Impacts: His autonomous vehicle allows Jake to maintain independent mobility, which increases his vehicle ownership and travel, residential parking demand, and external costs (congestion, roadway costs, parking subsidies, and pollution emissions).
Bonnie lives and works in a suburb. She can bike to most destinations but occasionally needs a car. In a city she could rely on taxis, but in suburbs they are slow and expensive. Starting in 2030 a local company started offering convenient and affordable autonomous taxi services.
Impacts: Autonomous vehicles allow Bonnie to rely on bicycling and shared vehicles rather than a personal car, which reduces her total vehicle travel, residential parking demand, and external costs.
Melisa and Johnny have two children. Melisa works at a downtown office. After their second child was born in 2035, they shopped for a larger home. With conventional cars they would need a house within a 30-minute drive of the city, but more affordable new autonomous vehicles let them consider more distant homes, with commutes up to 60-minutes, during which Melisa could rest and work.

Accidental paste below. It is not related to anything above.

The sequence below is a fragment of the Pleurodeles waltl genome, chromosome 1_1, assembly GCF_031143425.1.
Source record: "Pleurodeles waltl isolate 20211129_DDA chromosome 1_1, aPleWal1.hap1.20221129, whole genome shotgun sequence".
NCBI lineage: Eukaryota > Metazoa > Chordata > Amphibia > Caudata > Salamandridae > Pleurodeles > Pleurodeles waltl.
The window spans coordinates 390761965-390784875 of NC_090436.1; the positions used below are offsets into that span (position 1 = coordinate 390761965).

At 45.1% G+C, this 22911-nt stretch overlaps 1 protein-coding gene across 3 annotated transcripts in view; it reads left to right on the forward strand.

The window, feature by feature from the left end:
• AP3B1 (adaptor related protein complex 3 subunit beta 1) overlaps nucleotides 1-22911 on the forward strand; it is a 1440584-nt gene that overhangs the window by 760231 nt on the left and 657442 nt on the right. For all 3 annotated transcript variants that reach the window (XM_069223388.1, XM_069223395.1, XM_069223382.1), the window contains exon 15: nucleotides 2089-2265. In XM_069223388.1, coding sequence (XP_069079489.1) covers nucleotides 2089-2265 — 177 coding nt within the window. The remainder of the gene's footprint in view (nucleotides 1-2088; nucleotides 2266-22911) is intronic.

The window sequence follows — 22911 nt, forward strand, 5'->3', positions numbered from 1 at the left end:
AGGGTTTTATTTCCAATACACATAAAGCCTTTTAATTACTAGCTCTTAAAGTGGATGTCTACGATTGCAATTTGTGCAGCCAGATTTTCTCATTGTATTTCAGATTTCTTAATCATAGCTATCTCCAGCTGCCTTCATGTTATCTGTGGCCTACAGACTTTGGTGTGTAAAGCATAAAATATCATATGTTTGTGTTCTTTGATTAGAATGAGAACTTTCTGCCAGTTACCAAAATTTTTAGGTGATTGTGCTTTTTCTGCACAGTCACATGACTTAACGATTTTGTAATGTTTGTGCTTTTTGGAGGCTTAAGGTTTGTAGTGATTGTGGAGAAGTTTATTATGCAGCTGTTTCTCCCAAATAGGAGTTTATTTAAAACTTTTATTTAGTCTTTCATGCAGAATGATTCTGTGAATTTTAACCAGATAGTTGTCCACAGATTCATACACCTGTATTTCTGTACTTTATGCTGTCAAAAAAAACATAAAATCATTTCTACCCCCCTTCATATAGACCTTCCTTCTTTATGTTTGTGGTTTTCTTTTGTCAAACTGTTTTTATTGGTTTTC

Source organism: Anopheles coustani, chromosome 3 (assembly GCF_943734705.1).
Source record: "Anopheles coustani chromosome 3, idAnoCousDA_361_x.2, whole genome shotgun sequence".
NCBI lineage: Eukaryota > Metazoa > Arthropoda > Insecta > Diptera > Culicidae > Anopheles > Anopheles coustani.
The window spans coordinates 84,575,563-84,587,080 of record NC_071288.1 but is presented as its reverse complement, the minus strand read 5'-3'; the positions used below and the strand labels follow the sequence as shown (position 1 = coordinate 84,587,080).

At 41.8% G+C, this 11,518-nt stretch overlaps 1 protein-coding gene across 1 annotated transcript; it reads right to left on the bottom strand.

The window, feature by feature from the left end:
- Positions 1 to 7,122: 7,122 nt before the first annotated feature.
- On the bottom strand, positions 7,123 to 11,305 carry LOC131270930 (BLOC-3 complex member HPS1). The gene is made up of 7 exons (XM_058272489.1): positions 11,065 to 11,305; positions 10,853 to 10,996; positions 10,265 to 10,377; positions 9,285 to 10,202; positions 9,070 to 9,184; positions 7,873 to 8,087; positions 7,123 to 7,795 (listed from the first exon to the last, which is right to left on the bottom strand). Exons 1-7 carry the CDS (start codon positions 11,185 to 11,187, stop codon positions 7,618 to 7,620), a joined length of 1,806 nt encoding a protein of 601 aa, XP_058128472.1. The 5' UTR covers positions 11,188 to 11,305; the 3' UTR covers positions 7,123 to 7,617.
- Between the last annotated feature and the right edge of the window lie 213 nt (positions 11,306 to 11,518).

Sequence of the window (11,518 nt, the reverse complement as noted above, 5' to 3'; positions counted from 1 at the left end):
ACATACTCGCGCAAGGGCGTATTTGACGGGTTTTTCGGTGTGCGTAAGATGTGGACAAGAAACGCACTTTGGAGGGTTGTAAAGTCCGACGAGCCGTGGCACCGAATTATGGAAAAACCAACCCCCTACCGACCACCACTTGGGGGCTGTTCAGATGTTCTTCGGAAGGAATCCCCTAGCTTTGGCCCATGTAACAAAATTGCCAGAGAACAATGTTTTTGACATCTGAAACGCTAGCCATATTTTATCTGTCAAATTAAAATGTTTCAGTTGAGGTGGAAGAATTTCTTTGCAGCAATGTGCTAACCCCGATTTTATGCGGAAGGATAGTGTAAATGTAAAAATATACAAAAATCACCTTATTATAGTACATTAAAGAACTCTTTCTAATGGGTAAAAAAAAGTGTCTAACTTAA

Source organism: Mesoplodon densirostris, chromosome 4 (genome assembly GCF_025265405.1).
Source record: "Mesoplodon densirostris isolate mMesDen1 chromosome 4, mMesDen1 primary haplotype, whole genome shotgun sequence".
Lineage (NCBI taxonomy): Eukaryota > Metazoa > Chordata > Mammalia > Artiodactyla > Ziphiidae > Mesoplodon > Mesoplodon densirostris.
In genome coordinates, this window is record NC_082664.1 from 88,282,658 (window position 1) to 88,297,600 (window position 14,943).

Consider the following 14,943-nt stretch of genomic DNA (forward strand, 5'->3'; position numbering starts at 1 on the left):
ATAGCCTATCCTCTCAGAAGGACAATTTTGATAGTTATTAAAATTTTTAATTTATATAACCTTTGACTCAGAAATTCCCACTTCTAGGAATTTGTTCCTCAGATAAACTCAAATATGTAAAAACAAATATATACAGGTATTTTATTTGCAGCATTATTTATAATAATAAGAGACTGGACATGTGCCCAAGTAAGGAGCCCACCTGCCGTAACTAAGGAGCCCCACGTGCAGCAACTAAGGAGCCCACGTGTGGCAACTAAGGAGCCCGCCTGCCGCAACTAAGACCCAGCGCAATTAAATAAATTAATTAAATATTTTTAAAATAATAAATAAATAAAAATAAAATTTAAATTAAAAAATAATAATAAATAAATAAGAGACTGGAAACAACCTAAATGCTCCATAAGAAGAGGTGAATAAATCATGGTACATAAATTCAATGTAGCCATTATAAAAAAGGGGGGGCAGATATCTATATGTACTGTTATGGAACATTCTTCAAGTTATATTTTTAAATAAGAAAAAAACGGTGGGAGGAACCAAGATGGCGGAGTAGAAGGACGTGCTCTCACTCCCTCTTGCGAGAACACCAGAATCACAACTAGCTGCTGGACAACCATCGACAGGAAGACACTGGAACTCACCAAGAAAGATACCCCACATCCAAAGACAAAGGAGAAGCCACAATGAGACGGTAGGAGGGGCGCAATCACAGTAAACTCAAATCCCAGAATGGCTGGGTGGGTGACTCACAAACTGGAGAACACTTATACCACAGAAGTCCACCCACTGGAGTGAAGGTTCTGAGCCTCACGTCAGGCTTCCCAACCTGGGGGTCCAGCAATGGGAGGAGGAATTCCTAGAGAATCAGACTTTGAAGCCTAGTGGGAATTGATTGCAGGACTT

Impacts: Affordable new autonomous vehicles allow Melisa and Johnny to choose an exurban home which increased their total vehicle travel and associated costs.
Garry is a responsible driver when sober but dangerous when drunk. By 2040 he had accumulated several impaired citations and at fault accidents. With conventional cars Garry would continue driving impaired until he lost his drivers' license or caused a severe crash, but affordable used self¬driving vehicles allow lower-income motorists like Garry to avoid such problems.
Impacts: Affordable used autonomous vehicles allow Garry to avoid impaired driving, accidents and revoked driving privileges, which reduces crash risks but increases his vehicle ownership and travel, and external costs compared with what would otherwise occur.”
Our vision of autonomous vehicles is almost as diverse as the number of people who will likely use them. Are you looking forward to having these options, and if so, how will benefit from them in your life? Let us know by participating on the discussion below.
Please let us know what you think about the future of Autopilots, or autonomous driving in the comments section below.